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Long Arm of Retaliation

Regina Baines began working for Walgreens in 2005. She filed her first charge of discrimination, alleging race bias, in 2007. She claimed that her manager told her that she “messed up.” Ms. Baines then requested a promotion and store transfer. When she did not receive either, Ms. Baines filed a charge of discrimination for retaliation. One year later, she was transferred to another store. However, when she arrived at the new store, there was no work for her. So she filed another retaliation charge of discrimination.

Five years later, Ms. Baines applied for another job at Walgreens. The local store manager hired her much less qualified cousin instead. The store manager told her cousin that although she had wanted to hire Ms. Baines but she had been told by a higher up (purportedly Ms. Baines’ first manager), not to hire Ms. Baines. The final charge of discrimination was filed after she heard this from her cousin and Ms. Baines followed up with a lawsuit.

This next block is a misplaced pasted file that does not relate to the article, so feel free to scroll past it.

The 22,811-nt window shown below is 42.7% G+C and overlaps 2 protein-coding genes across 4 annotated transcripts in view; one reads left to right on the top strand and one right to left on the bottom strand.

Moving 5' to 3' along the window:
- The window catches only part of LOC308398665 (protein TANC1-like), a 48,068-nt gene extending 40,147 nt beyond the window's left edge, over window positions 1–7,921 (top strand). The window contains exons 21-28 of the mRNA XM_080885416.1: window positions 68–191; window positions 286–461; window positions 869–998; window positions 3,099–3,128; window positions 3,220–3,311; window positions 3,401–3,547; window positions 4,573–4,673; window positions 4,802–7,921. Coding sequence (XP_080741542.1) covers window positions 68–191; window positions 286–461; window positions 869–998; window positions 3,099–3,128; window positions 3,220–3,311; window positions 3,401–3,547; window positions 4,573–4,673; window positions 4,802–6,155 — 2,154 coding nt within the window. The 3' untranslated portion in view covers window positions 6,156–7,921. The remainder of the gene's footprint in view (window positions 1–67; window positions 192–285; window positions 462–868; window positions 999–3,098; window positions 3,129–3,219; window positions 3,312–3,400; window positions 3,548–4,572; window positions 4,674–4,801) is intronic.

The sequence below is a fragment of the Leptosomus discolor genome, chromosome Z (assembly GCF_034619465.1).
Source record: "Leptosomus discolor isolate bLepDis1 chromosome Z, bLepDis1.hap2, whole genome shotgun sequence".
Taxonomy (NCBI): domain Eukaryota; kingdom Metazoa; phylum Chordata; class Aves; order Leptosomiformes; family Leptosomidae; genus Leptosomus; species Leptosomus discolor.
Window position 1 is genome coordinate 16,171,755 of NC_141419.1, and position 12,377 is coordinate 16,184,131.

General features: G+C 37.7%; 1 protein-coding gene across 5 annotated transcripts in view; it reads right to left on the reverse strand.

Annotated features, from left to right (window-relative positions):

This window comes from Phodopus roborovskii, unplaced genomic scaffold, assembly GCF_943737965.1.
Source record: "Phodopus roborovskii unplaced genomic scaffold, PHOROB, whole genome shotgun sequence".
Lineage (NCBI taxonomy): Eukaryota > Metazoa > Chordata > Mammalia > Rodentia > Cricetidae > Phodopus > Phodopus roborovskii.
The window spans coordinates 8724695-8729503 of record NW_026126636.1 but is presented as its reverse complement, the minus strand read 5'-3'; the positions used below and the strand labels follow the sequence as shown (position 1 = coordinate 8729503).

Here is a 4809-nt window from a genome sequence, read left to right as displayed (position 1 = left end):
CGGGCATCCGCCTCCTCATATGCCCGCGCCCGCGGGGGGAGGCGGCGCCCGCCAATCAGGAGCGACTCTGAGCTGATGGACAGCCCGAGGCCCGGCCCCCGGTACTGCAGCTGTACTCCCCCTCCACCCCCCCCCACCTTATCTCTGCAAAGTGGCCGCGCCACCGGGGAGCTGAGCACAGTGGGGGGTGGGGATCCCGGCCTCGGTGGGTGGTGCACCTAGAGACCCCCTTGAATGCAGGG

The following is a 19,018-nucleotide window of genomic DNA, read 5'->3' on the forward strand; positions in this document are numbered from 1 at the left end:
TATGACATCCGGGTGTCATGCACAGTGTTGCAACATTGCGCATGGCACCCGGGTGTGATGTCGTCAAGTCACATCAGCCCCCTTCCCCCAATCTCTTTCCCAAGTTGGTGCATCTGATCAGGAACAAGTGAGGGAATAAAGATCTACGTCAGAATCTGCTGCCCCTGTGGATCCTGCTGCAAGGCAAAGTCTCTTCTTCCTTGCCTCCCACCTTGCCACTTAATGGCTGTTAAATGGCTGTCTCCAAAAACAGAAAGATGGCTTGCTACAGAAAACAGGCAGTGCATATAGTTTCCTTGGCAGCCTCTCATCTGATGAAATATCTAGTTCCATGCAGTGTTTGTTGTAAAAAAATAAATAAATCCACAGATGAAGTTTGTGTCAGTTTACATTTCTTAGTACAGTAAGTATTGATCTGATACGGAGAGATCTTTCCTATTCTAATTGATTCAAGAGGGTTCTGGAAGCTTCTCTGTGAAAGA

Notwithstanding the five year gap between the second retaliation charge of discrimination and the final retaliation in 2014, the Seventh Circuit Court of Appeals found that Ms. Baines had sufficient evidence of retaliation to proceed on her claims. Ms. Baines had evidence: that she had been interviewed for the new position although Walgreens had no record of her interview and denied it; the cousin testified to the manager’s comment about being directed not to hire her; and Walgreens’ possible deviation from standard practice in the old manager interfering with her hiring. With sufficient facts in dispute, the case was sent back to trial court.